Kelly Davidoff hugs the pillow featuring her late, great brother Danny and says, “I feel his love right now.”
The little sister of the Canadian snowmobiling icon, killed when an avalanche tossed him and his Ski-Doo into a tree two years ago, is smiling and incredibly upbeat.
Her brother is gone, but she says, “I really enjoy talking about him. He’s with me everyday, his presence is so big.”
The cushion, like her brother, is unique. It was a gift from the women in her office using material from Danny’s Telus lineman work clothing. They then placed several family photos on it.
Kelly is sitting in the living room of her Nelson home as she leans forward and continues to talk about “my hero.”
“He died doing what he loved. I know that sounds so cliche, but it’s true,” said Kelly, a Nelson dentist who has felt Danny’s presence everyday since tragedy struck on March 14, 2016.
At the time of his death, Danny was touted by several extreme sports magazines as the only two-time winner of the ‘Xtremey Award’ for best performance in a snowmobile film. He was known as the ‘Krazy Canadian’ for his daredevil riding where he was filmed riding in over-your-head powder, climbing nearly vertical and up impossible chutes in films called ‘Krazy Canadian Adventures.”
It was an “epic powder day” when Dan Davidoff, 45, climbed in his pickup truck and headed out from his Castlegar home to a nearby backcountry area, College Creek, a spot where he’d built a cabin years earlier.
“Danny, who had taken the day off from work, asked a friend to go with him, but he ended up going by himself,” said Kelly.
On the drive up, Dan had a text exchange with his sister, describing his sledding exploits the previous day.
Kelly cherished those last texts with her brother. She had written “My question exactly …did u dig that Dan??” “Yes”, replied Dan. Kelly then wrote “Wow!!! That would burn some calories!” Dan’s response to his sister was, “Kept me warm too.” It was 9:45 a.m.
A short time later Dan sent texts to a friend describing his thrill-seeking moves.
“He was creating little avalanches and riding on them,” said Kelly, adding, “It’s an adrenaline thing. It was the ultimate rush to give him a little thrill and get the blood pumping.”
Kelly, who was working at her dentist’s office that day, didn’t give those exchanges a second thought until later that day. She was told Danny – who was married with two children and two stepchildren – hadn’t picked up his son at daycare in Castlegar at 2 p.m.
Fear grew over Danny’s fate and soon a search was underway. His sled was finally found around midnight and his body was recovered nearby the next morning.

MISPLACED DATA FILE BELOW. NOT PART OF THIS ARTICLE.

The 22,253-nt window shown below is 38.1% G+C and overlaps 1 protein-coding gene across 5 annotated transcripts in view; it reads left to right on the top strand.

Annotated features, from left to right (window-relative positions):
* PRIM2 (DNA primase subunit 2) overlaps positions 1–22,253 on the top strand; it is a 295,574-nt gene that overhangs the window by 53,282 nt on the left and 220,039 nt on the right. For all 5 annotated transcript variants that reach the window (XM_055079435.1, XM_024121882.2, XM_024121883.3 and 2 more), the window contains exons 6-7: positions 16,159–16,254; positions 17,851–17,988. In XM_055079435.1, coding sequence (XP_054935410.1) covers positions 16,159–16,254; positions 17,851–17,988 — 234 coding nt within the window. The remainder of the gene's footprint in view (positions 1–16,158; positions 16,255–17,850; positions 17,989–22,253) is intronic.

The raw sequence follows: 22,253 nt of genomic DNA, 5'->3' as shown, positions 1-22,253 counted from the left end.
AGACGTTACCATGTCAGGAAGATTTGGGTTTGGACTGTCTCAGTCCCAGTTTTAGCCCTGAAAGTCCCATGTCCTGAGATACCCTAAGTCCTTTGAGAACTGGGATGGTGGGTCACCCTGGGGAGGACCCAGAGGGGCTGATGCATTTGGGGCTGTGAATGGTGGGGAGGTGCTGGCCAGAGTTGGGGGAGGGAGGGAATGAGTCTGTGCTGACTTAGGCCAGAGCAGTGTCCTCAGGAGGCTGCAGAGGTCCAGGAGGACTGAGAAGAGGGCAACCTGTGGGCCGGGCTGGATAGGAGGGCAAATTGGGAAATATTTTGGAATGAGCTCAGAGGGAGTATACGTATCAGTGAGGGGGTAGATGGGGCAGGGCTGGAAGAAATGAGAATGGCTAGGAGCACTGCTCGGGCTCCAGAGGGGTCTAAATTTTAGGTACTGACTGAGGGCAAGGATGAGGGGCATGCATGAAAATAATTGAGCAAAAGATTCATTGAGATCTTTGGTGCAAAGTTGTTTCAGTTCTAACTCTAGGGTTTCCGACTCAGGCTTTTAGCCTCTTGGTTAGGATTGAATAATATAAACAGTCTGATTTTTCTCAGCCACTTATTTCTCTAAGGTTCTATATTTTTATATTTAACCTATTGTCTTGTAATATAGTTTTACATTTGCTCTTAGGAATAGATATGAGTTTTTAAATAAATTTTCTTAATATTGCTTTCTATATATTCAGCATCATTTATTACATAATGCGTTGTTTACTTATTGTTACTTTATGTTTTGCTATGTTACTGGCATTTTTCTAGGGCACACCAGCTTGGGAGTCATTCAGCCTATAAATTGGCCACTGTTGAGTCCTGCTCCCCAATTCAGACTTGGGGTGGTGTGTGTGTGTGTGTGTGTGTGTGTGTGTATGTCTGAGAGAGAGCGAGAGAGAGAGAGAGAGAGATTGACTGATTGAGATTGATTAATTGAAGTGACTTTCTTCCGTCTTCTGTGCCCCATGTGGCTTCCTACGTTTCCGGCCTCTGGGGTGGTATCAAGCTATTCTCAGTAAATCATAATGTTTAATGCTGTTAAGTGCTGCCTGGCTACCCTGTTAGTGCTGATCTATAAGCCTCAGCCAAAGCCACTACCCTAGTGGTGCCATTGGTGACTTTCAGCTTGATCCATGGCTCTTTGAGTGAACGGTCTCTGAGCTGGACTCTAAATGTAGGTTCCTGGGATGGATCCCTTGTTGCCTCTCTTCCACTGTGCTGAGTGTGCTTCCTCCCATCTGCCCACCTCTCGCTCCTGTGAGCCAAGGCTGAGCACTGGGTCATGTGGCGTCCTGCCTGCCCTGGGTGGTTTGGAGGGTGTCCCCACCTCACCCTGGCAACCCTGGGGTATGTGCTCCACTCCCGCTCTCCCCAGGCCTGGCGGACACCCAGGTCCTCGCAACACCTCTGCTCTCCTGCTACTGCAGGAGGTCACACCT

“He’d broken his neck when the avalanche pushed him into a tree,” said Kelly.
Kelly said family, friends and the entire snowmobiling world were in shock after the death of her larger-than-life sibling. His infectious personality was complemented by ’“his wild hair and his unique laugh.”
Kelly, who spoke at her brother’s funeral how she admired his Christian faith said his death turned her into a more spiritual person, recalled for the Star how she looked up to her big brother from a very early age.
As a child she was a often a regular passenger on a sled being driven by her brother, who was four years older.
“I would be holding on for dear life ‘you’re too much weight’ and push me off,” Kelly said laughing, adding her brother always came back to pick her up. She said the only time she knew of her brother driving a sled at regular speed was when he took his young son, Noah, for a ride.
Shortly after his death the family created the Dan Davidoff Legacy Foundation, which provides assistance for a variety of different agencies and non-profit groups that were close to Danny’s heart. The fund assists causes from individual bursaries to charities that support substance abuse and mental health issues.
Kelly said her brother, who had overcome drug addictions, found sledding helped him cope with sleeping issues related to his ADHD.
“Danny found solace and peace; serenity and quiet on the mountain tops. Often when he couldn’t sleep he would fire up the truck and sled and head up the mountain to see the dawn of a new day. He was close to God; the mountains were his heaven on earth.”
“He said it was like ‘living on the edge of glory and destruction.’”